Scientists have found that higher levels of physical activity measured by steps taken per day and hours spent playing sports reduced young children’s susceptibility to upper respiratory tract infections (URTIs.)
A secondary finding of note was that the study also took into account whether the house had smokers, pet hair, which vaccines the children had received, whether they had siblings, and what their sleep patterns were like, none of which had any association with susceptibility to URTIs in either direction.
We’ve all heard from our parents or grandparents about how much they played outside compared to the young ones today. Indeed they often make it seem like the doors to their house were locked between the end of school and dinner time.
Scientists from Poland wanted to see what kinds of exposure and activities reduce children’s susceptibility to URTIs, and their results make our grandparents sound all the wiser.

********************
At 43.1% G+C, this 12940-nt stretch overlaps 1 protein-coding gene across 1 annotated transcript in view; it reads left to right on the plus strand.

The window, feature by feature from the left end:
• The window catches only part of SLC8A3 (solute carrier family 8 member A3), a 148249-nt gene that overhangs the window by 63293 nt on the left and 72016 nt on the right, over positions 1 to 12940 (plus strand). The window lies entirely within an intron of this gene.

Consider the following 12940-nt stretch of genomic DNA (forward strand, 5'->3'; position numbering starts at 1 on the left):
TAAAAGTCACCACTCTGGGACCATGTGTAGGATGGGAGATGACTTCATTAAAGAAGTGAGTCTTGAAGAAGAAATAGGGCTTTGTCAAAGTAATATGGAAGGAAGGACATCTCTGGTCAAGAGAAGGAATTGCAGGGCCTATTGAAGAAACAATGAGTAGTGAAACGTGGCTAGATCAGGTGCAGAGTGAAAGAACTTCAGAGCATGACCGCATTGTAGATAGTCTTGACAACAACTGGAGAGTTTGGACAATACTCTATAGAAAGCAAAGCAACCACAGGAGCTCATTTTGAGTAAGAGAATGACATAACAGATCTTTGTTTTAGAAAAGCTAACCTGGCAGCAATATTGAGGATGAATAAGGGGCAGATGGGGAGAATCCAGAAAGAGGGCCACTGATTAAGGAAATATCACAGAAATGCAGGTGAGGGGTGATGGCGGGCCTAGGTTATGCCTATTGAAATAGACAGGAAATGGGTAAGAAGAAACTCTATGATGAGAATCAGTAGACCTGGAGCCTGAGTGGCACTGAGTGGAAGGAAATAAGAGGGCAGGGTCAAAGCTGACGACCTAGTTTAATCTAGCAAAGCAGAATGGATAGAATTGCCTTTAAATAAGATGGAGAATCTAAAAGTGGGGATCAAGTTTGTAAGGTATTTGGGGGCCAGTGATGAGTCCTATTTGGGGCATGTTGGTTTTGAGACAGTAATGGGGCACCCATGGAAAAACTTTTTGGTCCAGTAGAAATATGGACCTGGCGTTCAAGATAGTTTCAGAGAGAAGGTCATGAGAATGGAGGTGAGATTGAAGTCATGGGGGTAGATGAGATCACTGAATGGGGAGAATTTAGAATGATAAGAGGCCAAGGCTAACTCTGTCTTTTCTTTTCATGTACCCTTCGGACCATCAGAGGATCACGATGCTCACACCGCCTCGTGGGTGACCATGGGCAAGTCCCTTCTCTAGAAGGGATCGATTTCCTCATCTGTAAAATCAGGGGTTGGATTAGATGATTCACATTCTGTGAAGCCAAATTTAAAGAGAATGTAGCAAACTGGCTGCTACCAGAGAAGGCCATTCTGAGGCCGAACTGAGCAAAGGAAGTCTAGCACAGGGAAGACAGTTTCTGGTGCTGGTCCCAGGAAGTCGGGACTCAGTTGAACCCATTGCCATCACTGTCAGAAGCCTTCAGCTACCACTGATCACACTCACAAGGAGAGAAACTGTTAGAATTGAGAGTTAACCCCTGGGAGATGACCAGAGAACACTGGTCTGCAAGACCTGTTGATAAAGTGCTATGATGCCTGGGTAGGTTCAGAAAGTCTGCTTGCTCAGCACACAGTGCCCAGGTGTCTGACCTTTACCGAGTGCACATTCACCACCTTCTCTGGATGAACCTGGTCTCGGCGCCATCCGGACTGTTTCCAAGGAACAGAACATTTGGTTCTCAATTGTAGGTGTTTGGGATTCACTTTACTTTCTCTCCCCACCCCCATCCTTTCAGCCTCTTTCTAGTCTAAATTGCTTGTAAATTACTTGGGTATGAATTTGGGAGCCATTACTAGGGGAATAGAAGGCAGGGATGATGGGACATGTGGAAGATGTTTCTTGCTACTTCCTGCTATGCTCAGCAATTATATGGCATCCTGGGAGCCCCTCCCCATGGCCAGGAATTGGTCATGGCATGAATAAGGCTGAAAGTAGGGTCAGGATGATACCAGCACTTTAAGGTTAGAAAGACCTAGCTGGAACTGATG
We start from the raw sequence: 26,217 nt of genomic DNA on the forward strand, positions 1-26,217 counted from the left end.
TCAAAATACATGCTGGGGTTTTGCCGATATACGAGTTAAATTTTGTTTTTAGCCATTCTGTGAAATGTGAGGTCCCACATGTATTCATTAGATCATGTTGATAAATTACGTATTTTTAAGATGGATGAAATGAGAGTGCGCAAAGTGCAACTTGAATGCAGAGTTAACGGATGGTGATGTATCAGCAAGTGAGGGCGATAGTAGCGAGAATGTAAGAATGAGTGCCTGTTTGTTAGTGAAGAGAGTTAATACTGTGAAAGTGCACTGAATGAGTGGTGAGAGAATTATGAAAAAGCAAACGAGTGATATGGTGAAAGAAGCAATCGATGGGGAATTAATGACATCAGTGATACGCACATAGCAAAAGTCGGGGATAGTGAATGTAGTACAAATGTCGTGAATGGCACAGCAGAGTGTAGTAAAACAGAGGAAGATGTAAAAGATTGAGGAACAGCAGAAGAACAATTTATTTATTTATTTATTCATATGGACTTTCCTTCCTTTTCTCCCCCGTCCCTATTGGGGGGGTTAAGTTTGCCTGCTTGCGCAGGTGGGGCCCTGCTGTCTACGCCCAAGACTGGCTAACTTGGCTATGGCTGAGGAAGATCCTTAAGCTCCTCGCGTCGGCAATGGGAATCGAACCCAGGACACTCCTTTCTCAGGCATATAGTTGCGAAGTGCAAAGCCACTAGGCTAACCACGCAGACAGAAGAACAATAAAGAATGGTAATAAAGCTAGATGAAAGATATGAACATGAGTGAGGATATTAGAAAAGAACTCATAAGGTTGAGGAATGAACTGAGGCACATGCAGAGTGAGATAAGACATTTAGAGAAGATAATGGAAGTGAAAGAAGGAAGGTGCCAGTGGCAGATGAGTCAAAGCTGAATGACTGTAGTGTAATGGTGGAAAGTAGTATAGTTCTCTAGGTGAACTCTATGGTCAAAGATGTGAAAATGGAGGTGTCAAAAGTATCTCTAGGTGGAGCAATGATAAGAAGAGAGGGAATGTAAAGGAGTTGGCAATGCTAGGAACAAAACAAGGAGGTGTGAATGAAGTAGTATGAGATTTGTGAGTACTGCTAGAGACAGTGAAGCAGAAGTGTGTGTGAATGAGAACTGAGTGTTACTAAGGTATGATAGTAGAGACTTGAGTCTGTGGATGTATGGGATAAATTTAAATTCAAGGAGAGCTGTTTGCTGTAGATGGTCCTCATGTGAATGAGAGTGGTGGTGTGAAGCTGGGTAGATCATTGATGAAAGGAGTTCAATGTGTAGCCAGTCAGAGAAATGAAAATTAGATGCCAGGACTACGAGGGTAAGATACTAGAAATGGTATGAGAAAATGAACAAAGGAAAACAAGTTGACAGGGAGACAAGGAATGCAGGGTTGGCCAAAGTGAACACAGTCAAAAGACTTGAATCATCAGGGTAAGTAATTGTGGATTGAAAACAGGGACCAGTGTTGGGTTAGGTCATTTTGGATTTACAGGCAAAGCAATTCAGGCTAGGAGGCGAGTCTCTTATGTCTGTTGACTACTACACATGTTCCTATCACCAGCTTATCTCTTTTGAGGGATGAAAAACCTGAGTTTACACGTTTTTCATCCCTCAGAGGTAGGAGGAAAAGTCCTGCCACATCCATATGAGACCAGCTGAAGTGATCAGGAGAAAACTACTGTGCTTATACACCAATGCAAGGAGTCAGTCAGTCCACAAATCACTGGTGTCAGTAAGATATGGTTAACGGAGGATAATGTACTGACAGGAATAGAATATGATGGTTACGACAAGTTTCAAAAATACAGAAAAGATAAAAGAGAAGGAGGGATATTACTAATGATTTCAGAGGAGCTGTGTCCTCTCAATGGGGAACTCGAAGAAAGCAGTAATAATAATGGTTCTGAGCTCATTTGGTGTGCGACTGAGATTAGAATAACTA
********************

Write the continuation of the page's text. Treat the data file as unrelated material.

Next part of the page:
104 Polish children aged 4-7 from Warsaw had their physical activity monitored with pedometers between the fall-winter school year of 2018 and 2019. Their parents filled out scientific questionnaires regarding various details mentioned above, as well as the perception of URTI symptoms such as coughing or a runny nose.
The authors found that as the average daily number of steps taken by children throughout the study period increased by 1,000, the number of days that they experienced symptoms of URTIs decreased by an average of 4.1 days.
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